Community Science Advances Microplastics Research


Global environmental awareness events like Plastics Free July, Earth Day, Ocean Week and Recycling Awareness Week have long emphasized personal actions to reduce your plastic footprint. While individual efforts are undoubtedly impactful, this year calls for collective action that extends beyond personal activities. Community Science (otherwise known as citizen science) is the general public helping to collect local scientific data to inform policies and protect ecosystems and wildlife.


This year, community scientists are taking collective action in local communities to detect microplastic pollution, inform policies and prevent microplastics from entering waterways. By using innovative technology such as Ocean Diagnostics' Saturna Imaging System, community scientists can gather and analyze data, contributing to a deeper understanding of environmental issues and aiding in solution development to safeguard our natural resources. Together, with the right tools, we can all drive change.


Microplastics, defined as plastic pieces smaller than 5mm, have become an ongoing environmental concern, found everywhere from mountain tops to deep ocean seabeds. Their small size and abundance render them nearly impossible to remove from the environment, making it crucial to prevent their spillage into the environment in the first place.


When microplastics enter the environment, animals mistakenly eat them which can lead to a false sense of fullness without receiving adequate nutrition. Microplastics can also cause blockages in the stomachs of small animals or leach harmful chemicals, resulting in hormone imbalances. At the ecosystem level, microplastics also have the potential to transfer bacteria or introduce invasive species to marine animals and new environments.


Stopping microplastic pollution at its source is difficult because microplastics are extremely diverse and come from many different activities.


There are two major types of microplastics: primary and secondary microplastics. Primary microplastics are intentionally manufactured small plastic products, such as "nurdles" or plastic pellets used in the manufacturing process of everyday plastic items.


Secondary microplastics are created when larger products break down, including fibres from clothing, small pieces of car tires (tire wear) due to road contact and abrasion, polystyrene beads from flotation devices and other fragments from broken down single-use plastics, cups, cutlery, bottles and more.


To truly combat plastic pollution, we must develop policies and prevention strategies that target these specific sources.


That said, sources differ depending on the location.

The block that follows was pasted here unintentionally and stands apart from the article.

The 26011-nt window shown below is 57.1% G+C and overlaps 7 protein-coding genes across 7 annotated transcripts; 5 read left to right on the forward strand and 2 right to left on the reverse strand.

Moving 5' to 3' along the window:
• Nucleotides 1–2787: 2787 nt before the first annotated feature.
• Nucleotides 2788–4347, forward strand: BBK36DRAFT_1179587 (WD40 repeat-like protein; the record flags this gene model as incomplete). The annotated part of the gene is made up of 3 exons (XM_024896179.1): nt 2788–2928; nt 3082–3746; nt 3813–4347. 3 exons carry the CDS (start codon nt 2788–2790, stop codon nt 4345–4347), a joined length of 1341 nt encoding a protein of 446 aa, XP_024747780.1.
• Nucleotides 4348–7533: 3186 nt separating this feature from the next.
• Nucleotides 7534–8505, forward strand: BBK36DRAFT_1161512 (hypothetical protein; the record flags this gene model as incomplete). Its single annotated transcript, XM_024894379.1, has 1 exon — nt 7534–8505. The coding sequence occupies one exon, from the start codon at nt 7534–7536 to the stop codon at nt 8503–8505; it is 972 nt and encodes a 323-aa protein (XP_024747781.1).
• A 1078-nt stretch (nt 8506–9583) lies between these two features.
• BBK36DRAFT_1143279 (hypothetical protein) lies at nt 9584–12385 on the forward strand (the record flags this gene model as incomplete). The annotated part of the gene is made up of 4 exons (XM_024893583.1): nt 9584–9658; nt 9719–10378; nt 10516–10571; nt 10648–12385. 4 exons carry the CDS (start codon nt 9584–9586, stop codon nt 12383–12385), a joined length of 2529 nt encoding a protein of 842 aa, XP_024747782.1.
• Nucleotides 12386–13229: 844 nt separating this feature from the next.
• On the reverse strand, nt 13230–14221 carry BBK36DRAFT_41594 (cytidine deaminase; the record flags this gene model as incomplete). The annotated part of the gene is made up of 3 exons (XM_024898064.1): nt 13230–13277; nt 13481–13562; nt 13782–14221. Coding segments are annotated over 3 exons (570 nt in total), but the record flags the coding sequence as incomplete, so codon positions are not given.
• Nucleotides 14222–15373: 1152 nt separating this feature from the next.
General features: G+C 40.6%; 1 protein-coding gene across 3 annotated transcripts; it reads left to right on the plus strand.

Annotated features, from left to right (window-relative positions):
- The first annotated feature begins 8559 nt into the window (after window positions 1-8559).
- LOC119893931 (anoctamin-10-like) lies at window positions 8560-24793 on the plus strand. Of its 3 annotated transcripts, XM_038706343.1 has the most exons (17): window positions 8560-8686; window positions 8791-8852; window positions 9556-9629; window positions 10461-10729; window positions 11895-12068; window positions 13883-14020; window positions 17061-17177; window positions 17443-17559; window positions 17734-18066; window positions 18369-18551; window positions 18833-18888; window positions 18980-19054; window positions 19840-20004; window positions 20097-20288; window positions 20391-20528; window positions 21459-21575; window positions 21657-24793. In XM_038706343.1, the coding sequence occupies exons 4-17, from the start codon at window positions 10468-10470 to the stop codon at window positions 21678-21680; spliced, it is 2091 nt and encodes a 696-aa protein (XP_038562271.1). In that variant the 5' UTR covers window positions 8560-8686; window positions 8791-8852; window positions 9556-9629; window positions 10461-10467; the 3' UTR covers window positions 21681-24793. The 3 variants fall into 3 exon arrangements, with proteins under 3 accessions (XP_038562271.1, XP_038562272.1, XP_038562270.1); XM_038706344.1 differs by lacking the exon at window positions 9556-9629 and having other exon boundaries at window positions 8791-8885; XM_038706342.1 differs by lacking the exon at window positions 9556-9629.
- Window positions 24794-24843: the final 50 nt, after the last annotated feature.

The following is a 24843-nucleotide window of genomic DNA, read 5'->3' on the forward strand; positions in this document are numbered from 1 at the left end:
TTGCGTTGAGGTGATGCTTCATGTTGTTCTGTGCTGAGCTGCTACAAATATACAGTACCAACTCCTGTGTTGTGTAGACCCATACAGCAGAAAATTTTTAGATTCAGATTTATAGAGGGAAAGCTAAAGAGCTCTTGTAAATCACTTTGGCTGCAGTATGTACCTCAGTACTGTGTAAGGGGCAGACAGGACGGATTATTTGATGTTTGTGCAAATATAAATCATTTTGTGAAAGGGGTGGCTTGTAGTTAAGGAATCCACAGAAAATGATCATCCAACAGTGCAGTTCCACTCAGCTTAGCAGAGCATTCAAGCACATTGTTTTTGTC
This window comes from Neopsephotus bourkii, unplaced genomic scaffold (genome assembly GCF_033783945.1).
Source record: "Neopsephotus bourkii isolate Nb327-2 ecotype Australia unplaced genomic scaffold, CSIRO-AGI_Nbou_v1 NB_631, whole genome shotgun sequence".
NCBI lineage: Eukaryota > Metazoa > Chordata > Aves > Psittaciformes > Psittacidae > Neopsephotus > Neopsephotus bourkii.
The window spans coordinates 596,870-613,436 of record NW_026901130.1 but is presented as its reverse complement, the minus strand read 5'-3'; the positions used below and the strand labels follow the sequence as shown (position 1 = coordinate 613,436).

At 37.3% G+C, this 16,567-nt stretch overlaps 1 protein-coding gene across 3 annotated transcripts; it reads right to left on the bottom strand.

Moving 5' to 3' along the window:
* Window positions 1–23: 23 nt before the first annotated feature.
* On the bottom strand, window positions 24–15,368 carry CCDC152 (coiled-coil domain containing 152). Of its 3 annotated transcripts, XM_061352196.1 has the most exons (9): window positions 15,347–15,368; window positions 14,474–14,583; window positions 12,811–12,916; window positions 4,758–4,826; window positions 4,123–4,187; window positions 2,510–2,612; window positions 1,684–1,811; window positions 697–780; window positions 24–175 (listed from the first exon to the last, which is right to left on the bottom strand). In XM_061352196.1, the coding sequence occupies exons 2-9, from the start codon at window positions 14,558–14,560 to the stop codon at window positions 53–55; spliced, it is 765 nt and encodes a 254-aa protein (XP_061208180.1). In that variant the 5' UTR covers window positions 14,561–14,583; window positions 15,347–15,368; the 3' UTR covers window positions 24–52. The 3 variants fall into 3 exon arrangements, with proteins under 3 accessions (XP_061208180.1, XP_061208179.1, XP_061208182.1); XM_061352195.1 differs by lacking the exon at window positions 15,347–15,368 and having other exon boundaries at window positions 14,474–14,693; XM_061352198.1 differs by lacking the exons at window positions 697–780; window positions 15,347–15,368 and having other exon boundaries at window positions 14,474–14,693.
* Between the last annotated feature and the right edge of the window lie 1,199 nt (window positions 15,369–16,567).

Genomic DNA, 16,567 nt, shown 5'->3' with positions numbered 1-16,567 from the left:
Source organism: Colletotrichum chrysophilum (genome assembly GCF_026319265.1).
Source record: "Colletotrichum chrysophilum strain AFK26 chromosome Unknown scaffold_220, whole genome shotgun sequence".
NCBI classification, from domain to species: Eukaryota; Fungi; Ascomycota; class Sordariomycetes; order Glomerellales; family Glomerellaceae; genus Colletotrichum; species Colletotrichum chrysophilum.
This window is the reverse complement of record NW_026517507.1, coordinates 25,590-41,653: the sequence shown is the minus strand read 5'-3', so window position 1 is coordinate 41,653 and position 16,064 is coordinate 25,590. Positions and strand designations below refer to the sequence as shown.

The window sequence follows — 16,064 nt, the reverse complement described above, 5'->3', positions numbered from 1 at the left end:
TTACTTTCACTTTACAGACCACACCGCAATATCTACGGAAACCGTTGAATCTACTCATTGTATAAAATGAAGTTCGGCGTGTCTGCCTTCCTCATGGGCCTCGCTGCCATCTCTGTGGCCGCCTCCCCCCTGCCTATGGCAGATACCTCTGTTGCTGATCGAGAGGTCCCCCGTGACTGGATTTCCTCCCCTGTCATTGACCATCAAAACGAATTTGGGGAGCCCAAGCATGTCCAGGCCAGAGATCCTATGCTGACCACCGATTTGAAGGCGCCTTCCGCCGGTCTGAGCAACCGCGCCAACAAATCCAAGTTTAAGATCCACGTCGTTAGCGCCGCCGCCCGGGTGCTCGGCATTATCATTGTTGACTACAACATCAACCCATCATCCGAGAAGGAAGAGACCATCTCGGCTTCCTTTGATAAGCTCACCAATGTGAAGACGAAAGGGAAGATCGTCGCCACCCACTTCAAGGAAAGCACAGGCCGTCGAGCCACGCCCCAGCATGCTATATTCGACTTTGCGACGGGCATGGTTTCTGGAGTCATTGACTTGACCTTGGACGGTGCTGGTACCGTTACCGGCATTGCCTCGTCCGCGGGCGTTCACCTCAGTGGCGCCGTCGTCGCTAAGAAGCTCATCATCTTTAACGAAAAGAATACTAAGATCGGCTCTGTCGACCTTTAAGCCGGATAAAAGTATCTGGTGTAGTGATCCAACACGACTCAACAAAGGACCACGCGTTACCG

To empower scientific data collection for the public, we developed the Ocean Diagnostics Community Science Toolkit. The resource equips anyone with the necessary tools and technology to help protect the planet from microplastic pollution.


The Toolkit includes educational resources about microplastic pollution and community science, a sandy beach microplastic sampling protocol, a data evaluation guide to identify the types of microplastics and understand the sources of litter, communication and advocacy tools to address solutions and our Saturna Imaging System which uses machine learning to count and characterize visible microplastics.


The Ocean Diagnostics Community Science Toolkit was specifically designed to empower community scientists. It allows community members to engage with the issue, learn about it and create solutions that extend beyond personal actions to reduce plastic waste.


It has already been used in community studies, where citizen scientists have identified different sources of microplastic pollution and are actively working to implement mitigation strategies. For example, in a study on Vancouver Island, 50 volunteers used the Community Science Toolkit and discovered that the majority of microplastics on local beaches were polystyrene. These community scientists are now working to keep this material out of the marine environment.


Community science presents a powerful "many hands make light work" approach to expand microplastics research and tackle the challenges posed by these pollutants. By leveraging readily available new technologies, community scientists can make remarkable strides in enhancing our understanding of microplastics and actively contribute to mitigating microplastic pollution.


Ocean Diagnostics Inc. (ODI) is a Victoria, B.C.-based environmental impact company that diagnoses and protects our planet from the threats of plastic pollution and biodiversity loss. Through innovative technology, cutting-edge laboratory capabilities and collaborative partnerships, ODI enables scientists and the public to collect the data needed to influence local and global solutions.